The Wind Blows Through the Doors of My Heart: Poems
72 pp., 125.0
Poetry Roundup, 2010
If you are lucky enough to have work, then an average holiday may help you relocate a stillness. It's a time to take a few breaths, blink a little. Good holidays allow for conversation, communions of various sorts—with friends and family missed and neglected, and if it's really good, with voices from books, too. They can sometimes sound almost as keen as you are about your newfound attention, your extra stretch of time spent in just this way. They call out to you from the white winter of their pages.
The poetry world has been a lively place in 2010, although to use that word "lively" is to cause a pain, too, with one author treated below. More on that shortly. A few volumes that lived up to the "lively" billing this year include Terrance Hayes' Lighthead, recent winner of the National Book Award, and Catie Rosemurgy's The Stranger Manual. Many of her poems feature the memorable character Miss Peach, and overall the collection will remind readers of the importance of voice in lyric poetry. (All poems, in the lyrical mode, may be said to be dramatic monologues.) Rosemurgy's voices are by turns sad, dryly funny, threatening, and always captivating in The Stranger Manual, a full review of which will appear in the January/February 2011 issue of Books & Culture.
The new year may also be a good time to read new work by some of poetry's Big Timers: Here, new poems by the Polish poet and Nobel laureate Wislawa Szymborska, translated into English by Clare Cavanagh and Stanislaw Baranczak; Edward Hirsch's The Living Fire: New and Selected Poems, one of the year's most welcomed retrospective collections, along with Andrew Hudgins' American Rendering: New and Selected Poems; Gjertrud Schnackenberg's demanding new collection, Heavenly Questions; and the latest elegant volume by one of our most enduring men of letters, Richard Wilbur—his Anterooms also features versions of Horace, Mallarmé, Verlaine, and Joseph Brodsky.
The Scottish poet Don Paterson is hardly new or unknown in this country, but Rain (FSG) marks his major-press debut. Paterson deserves new readers, even as they will feel rewarded by his poems' striking voices and formal artfulness. Then there's the young poet Nick Lantz, who saw not one but two of his poetry books win prestigious, highly elusive book prizes: The Lightning That Strikes the Neighbors' House received the University of Wisconsin Press's Felix Pollak Prize, while We Don't Know We Don't Know was awarded the Bakeless Prize and appeared this year from Graywolf. Clearly his friends should ask Lantz to buy lottery tickets for them, although no such "luck-jokes" should take away from his lyrical talents, from the level of line to that of envisioning an entire book's intricate structure. We Don't Know We Don't Know takes its title from one of Donald Rumsfeld's memorable press-conference explanations, and Lantz's book-length interweaving of Rumseld's quotations with those from Pliny, the ancient author of Natural History, makes for one of the most inventively conceived poetry collections in recent memory.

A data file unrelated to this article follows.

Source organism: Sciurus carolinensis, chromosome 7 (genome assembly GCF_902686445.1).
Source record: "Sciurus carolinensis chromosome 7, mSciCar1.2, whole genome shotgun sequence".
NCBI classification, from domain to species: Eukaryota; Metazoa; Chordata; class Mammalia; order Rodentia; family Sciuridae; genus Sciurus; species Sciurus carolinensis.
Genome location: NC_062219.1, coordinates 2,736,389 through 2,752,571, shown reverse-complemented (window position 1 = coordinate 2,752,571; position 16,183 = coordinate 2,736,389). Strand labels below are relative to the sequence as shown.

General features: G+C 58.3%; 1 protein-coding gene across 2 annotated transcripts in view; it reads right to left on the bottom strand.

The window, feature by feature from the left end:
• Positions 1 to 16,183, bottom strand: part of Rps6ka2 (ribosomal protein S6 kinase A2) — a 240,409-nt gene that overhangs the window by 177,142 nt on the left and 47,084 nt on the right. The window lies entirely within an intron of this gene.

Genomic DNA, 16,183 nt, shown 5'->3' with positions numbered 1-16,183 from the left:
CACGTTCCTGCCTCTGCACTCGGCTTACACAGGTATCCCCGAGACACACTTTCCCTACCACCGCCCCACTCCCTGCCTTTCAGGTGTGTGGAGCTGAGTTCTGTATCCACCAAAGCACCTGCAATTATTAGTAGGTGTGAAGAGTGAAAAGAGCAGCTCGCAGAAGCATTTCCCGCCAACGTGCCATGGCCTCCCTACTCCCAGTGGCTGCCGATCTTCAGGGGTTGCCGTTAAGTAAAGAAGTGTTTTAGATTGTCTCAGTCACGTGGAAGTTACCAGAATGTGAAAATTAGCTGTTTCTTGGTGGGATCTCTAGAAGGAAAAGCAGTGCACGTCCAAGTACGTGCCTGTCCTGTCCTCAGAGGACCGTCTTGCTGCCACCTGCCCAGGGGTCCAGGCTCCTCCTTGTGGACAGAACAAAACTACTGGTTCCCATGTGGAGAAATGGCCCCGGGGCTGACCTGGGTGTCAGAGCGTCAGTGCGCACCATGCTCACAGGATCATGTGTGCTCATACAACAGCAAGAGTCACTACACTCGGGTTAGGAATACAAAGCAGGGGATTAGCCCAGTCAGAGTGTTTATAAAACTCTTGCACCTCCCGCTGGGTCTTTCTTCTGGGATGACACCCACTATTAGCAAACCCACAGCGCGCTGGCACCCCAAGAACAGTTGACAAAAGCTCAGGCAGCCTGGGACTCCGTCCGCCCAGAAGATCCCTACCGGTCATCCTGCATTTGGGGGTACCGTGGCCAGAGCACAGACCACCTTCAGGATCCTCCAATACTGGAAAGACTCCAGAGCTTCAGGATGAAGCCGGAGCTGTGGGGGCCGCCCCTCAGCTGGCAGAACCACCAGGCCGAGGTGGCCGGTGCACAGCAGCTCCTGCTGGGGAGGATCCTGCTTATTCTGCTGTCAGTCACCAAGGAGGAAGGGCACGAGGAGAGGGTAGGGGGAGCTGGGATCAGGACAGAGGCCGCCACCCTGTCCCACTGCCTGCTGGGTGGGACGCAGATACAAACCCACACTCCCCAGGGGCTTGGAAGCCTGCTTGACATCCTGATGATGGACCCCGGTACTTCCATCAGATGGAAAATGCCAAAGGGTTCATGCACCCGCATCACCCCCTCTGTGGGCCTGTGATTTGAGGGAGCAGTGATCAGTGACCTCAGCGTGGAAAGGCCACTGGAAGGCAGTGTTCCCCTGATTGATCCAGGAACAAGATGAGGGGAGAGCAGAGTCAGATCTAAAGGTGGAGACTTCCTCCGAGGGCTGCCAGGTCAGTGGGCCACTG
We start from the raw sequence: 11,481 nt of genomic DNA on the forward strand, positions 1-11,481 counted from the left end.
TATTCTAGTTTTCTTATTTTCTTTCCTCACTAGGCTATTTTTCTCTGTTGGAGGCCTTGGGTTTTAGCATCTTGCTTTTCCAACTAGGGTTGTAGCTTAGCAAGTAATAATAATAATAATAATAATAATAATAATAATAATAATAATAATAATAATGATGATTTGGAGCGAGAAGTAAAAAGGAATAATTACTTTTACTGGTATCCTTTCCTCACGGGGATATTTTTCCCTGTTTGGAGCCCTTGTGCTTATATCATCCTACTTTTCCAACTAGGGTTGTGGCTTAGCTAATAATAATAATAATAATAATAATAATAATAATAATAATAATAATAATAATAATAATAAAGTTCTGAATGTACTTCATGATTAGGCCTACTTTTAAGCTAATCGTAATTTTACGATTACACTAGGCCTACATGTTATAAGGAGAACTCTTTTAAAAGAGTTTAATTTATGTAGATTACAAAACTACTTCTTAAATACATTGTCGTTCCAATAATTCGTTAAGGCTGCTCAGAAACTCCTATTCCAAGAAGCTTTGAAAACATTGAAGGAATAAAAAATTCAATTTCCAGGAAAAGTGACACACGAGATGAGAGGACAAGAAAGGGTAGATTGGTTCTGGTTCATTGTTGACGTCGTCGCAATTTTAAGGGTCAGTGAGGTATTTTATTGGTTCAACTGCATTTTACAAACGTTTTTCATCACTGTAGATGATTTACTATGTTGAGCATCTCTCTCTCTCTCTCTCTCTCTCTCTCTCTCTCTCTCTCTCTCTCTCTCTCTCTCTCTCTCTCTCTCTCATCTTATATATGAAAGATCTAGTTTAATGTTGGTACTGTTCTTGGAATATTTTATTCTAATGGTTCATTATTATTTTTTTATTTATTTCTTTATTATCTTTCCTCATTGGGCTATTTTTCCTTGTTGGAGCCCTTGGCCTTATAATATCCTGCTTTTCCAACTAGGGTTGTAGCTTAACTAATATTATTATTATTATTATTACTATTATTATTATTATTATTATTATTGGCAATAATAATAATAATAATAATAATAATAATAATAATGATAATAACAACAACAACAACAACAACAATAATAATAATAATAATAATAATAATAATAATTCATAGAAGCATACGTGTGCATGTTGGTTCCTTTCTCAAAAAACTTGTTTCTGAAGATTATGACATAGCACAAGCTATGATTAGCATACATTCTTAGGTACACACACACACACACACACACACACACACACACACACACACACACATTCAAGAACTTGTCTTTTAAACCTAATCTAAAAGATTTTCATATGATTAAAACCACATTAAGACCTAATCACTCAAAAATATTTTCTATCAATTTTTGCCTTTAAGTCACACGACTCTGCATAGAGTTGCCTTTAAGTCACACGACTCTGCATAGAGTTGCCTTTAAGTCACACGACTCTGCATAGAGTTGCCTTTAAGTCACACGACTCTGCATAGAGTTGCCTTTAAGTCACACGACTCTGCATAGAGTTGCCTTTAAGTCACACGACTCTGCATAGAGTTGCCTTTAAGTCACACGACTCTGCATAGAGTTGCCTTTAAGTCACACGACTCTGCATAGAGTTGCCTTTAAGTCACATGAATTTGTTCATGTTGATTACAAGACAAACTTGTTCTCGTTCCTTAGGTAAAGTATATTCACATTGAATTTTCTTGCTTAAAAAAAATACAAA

Allen Ginsberg is not everyone's cup of tea, but he remains undeniably one of the most important postwar poets, who this year enjoyed a new day in the sun. He wrote his great counter-cultural cry, "Howl," fifty-five years ago, and this year a movie of the same name appeared, starring the young "it" actor and upcoming Oscars host James Franco. The poem is also freshly envisioned in Erick Drooker's Howl: A Graphic Novel. And Jack Kerouac and Allen Ginsberg: The Letters has just been published as well. Whether or not you enjoy reading the Beats, this breathless, affectionate correspondence features jazzy riffs of literati-talk, and an important cultural and literary record of major changes—in taste, in history, within various friendships.
Also in the category of "worthy prose by poets" is Natasha Trethewey's important new book, Beyond Katrina: A Meditation on the Mississippi Gulf Coast. A native of Gulfport and Pulitzer-winning poet, Trethewey enacts here both a physical homecoming, witnessing the gulf's slow recovery and stubborn signs of destruction, and an intellectual brooding—on memory (and loss of memories), dislocation, hope and justice. Trethwey's study joins Dave Eggers' Zeitounand Martha Serpas' The Dirty Side of the Storm (consisting of poems written almost entirely before Katrina, but meditating on erosion, dilapidation, and resilient cultures along the Gulf Coast) as important literary evocations of the region lately battered by storm and oil. See as well Josh Neufeld's A.D.: New Orleans After the Deluge, which presents a fresh, clear-eyed vision of Katrina and its aftermath in the form of graphic-novel reportage.